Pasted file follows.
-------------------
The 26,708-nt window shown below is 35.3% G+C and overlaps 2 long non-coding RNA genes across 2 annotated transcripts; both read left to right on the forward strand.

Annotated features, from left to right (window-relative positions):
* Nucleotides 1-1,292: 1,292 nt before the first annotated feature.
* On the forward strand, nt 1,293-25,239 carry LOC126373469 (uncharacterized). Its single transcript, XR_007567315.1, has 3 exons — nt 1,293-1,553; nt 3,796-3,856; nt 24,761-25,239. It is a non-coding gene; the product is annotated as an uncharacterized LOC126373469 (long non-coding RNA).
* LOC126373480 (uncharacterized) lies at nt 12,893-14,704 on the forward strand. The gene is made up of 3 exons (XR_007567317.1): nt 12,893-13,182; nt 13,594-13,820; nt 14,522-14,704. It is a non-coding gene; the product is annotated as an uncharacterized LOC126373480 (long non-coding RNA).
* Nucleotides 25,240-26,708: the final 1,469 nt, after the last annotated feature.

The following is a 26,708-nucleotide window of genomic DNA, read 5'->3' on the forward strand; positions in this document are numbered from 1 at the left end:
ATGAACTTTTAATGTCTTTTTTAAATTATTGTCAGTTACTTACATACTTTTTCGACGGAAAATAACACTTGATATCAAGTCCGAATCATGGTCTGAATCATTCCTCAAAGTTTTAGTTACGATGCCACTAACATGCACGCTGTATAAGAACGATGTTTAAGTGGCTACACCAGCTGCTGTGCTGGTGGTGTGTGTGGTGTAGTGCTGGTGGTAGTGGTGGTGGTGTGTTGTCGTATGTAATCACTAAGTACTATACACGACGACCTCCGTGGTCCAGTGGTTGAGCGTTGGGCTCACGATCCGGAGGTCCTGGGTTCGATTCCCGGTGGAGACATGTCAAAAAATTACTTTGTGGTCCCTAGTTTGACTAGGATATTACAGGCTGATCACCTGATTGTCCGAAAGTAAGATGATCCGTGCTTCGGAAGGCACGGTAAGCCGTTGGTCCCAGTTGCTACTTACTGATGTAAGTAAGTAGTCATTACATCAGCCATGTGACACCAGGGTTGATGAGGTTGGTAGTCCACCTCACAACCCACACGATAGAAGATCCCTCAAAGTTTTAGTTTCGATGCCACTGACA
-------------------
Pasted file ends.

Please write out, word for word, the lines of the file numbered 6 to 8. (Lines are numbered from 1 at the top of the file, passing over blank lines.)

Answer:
* Nucleotides 25,240-26,708: the final 1,469 nt, after the last annotated feature.

The following is a 26,708-nucleotide window of genomic DNA, read 5'->3' on the forward strand; positions in this document are numbered from 1 at the left end:
ATGAACTTTTAATGTCTTTTTTAAATTATTGTCAGTTACTTACATACTTTTTCGACGGAAAATAACACTTGATATCAAGTCCGAATCATGGTCTGAATCATTCCTCAAAGTTTTAGTTACGATGCCACTAACATGCACGCTGTATAAGAACGATGTTTAAGTGGCTACACCAGCTGCTGTGCTGGTGGTGTGTGTGGTGTAGTGCTGGTGGTAGTGGTGGTGGTGTGTTGTCGTATGTAATCACTAAGTACTATACACGACGACCTCCGTGGTCCAGTGGTTGAGCGTTGGGCTCACGATCCGGAGGTCCTGGGTTCGATTCCCGGTGGAGACATGTCAAAAAATTACTTTGTGGTCCCTAGTTTGACTAGGATATTACAGGCTGATCACCTGATTGTCCGAAAGTAAGATGATCCGTGCTTCGGAAGGCACGGTAAGCCGTTGGTCCCAGTTGCTACTTACTGATGTAAGTAAGTAGTCATTACATCAGCCATGTGACACCAGGGTTGATGAGGTTGGTAGTCCACCTCACAACCCACACGATAGAAGATCCCTCAAAGTTTTAGTTTCGATGCCACTGACA